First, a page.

defended his right hon. friend the chancellor of the exchequer from the imputations of the hon. baronet, who, if confirmed in the opinions he expressed of his right hon. friend, ought not to have addressed him as he had done. He thought his right hon. friend deficient in firmness and decision in not refusing, in the first instance, the king's consent to Mr. Palmer's application; but when he did give this consent, he had distinctly stated, that he gave it only that the question should be investigated, and at the same time declined any pledge upon the subject. All the cases quoted by his right hon. friend appeared to him to be perfectly in point. He then contended, that the measure should be sent up to the lords in a shape in which that house should have an opportunity of exercising their unfettered discretion and judgment.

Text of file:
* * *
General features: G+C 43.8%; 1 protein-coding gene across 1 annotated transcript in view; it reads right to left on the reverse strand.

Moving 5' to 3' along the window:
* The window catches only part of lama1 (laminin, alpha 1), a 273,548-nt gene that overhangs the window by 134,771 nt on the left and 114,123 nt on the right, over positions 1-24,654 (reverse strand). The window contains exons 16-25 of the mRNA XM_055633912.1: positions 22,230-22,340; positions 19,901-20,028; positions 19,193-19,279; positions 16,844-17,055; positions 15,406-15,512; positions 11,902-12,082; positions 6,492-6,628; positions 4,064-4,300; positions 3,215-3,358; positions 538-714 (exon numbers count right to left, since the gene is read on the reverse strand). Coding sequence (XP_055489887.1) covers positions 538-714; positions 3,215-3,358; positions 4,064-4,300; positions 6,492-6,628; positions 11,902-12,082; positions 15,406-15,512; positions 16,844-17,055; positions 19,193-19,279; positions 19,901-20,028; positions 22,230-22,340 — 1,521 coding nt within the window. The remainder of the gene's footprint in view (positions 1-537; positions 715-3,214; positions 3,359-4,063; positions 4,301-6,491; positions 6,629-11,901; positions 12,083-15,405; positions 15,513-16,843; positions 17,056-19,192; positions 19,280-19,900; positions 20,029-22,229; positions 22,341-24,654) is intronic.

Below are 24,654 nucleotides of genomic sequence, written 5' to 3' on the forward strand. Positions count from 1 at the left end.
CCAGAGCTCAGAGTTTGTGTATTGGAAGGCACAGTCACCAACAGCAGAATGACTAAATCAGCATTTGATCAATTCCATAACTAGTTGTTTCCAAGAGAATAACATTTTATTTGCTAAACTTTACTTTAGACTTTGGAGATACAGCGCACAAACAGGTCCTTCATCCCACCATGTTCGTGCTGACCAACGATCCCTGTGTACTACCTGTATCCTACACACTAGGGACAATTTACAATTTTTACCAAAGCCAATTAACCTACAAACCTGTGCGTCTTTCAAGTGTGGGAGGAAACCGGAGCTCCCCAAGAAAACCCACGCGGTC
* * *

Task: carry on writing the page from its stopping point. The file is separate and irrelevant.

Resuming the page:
Mr. Tierney.